Cross Country Skis

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Thread: Cross Country Skis

  1. #1

    Join Date: Sep 2008
    Location: Boston, MA
    ME: JP6 / Carvin CS4
    MA: Martin DC-1E
    Rig: Axe-Fx II XL

    iTrader: 34 (100%)

    Cross Country Skis

    Anyone get into CC skiing? I know there isn't much winter left, but after taking a walk around a local place today, tons of people were there CC-ing, and it looked pretty awesome.

    These are $120:

    Rossignol Evo Glade AR Cross-Country Skis at

    And another like $75 for boots. Is that all I need, plus some poles? (tee hee) Are those shitty for someone like me that just wants to zip around on the snow pack for an hour or two?

  2. #2

    Join Date: Sep 2008
    Location: Somerville, Ma
    ME: Suhr Modern 7
    MA: Martin MC16-GTE
    MB: Dingwall Afterburner 5
    Rig: Mesa Roadster, Recto 4x12

    iTrader: 5 (100%)

    Well, you'll need bindings, too.

    That said, those are touring skis. Designed for the classic technique, and with a waxless base. One, were the guys you were watching doing the traditional "parallel skis, kick back to move forward" thing, or were they doing V's kind of like what you use to get from chairlift to chairlift?

    I'm betting the later, and FWIW, I think the skating technique is WAY more fun. You're kind of dependent on groomed trails, true, but it's significantly faster. If you're looking to start, that's the way I'd go.

    And, if you're looking to do the classical technique, I'd man up and get a non-waxless pair. Yeah, kickwax is a PITA, and don't even get me started on klister, I still have nightmares about that shit and I haven't used it since high school. But, the little grippy teeth on the bottom of a waxless set in place of the wax just kind of suck. They're loud, they drag on the snow a bit, and they're not really any more effective than kick wax. Less, really, to be perfectly honest. It's a lot like riding a bike with offroad tires on pavement, really.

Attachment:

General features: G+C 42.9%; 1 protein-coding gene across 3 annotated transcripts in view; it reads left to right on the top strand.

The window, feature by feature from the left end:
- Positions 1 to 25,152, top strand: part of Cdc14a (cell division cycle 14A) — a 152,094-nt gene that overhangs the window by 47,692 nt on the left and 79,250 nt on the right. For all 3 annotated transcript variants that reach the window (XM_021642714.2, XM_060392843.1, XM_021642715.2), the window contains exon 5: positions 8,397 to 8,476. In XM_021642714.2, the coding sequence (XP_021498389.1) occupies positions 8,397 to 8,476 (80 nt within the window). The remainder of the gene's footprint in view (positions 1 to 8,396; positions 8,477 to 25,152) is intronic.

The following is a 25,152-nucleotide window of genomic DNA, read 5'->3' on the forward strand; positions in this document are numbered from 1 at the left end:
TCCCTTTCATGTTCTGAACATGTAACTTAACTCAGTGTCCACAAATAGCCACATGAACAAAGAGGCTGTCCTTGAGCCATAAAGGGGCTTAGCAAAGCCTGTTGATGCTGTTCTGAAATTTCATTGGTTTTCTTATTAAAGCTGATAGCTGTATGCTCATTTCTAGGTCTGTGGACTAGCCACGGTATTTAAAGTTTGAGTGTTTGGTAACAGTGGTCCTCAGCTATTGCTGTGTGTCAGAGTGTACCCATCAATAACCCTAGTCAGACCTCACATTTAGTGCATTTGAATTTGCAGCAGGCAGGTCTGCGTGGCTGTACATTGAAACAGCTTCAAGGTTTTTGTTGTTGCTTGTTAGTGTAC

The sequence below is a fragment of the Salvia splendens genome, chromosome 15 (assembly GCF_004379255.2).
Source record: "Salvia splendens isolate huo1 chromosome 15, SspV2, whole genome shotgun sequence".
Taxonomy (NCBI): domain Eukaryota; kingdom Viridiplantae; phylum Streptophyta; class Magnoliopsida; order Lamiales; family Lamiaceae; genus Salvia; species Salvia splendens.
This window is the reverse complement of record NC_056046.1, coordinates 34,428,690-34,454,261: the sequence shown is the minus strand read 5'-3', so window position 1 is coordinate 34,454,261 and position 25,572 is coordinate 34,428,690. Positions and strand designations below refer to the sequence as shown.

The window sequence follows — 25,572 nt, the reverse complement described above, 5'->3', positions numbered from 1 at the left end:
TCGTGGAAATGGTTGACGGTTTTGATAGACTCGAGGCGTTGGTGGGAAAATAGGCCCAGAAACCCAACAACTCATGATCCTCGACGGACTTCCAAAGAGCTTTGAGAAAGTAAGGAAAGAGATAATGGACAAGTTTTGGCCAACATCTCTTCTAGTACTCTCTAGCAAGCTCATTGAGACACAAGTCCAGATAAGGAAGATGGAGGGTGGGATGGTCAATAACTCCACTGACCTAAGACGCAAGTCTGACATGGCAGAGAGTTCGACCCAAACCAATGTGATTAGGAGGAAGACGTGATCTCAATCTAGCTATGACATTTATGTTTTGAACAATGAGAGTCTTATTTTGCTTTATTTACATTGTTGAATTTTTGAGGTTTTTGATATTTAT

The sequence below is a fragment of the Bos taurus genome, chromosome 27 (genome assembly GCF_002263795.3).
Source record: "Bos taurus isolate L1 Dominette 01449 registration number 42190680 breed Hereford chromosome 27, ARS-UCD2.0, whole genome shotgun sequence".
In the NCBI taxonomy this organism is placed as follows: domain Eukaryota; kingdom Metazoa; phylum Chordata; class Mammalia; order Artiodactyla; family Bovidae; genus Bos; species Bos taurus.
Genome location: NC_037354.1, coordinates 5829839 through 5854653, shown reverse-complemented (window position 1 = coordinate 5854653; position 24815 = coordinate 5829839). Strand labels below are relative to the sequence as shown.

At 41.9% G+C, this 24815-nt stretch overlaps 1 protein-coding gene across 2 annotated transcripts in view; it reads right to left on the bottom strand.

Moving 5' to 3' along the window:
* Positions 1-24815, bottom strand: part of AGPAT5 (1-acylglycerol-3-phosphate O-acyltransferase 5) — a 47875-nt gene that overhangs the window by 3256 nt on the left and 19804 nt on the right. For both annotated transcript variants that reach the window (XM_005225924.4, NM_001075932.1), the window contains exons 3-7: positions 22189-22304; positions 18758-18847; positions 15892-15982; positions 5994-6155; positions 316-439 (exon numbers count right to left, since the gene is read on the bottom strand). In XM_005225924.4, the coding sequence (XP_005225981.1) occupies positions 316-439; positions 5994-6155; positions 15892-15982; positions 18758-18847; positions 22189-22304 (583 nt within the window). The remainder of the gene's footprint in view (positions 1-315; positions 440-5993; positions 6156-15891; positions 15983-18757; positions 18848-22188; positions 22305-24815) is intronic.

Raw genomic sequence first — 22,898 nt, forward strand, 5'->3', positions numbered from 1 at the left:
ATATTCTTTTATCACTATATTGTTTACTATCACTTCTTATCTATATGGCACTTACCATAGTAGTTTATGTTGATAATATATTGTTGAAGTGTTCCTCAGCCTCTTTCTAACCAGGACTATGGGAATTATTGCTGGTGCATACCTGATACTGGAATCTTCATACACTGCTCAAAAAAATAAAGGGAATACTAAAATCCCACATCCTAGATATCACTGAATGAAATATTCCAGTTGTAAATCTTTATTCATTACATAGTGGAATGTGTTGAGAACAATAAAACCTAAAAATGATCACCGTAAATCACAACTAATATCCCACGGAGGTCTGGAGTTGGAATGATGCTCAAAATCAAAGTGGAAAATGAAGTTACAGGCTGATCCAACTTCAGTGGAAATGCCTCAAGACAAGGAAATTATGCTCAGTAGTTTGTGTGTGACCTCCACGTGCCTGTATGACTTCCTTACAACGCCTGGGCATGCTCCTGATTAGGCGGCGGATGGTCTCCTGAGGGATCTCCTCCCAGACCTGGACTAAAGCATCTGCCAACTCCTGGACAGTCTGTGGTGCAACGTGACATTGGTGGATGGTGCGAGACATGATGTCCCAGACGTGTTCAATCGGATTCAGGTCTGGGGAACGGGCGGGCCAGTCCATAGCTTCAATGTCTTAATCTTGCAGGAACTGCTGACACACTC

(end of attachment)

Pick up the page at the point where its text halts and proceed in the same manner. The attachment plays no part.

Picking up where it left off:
Also worth keeping in mind - you can buy boots designed for both skating AND classical, that have an ankle support that clips out. I'd do that, even if you're just interested in one technique for now. There's a few subtle differences, mostly in sole stiffness, but nothing you'll miss as a recreational skiier and if down the road you do decide you want to buy a second pair for the other technique you won't need a new pair of boots.
    "They can kill you, but the legalities of eating you are a bit dicier." - David Foster Wallace

  3. #3

    Join Date: Sep 2008
    Location: Boston, MA
    ME: JP6 / Carvin CS4
    MA: Martin DC-1E
    Rig: Axe-Fx II XL

    iTrader: 34 (100%)

    I'm looking for a cheap set that I can zip around hiking trails with. The dudes that I saw in the park looked like normal skiing, with poles, kind of like what your buddies do in flat spots at Killington while you're shuffling along like an asshole on your snowboard.

    And by you, of course I mean me.

    So I don't want touring skis, then? I want something I can kick around on semi-packed trails with for a couple of hours, nothing fancy, since the snow will be gone (I hope) in a month or two.

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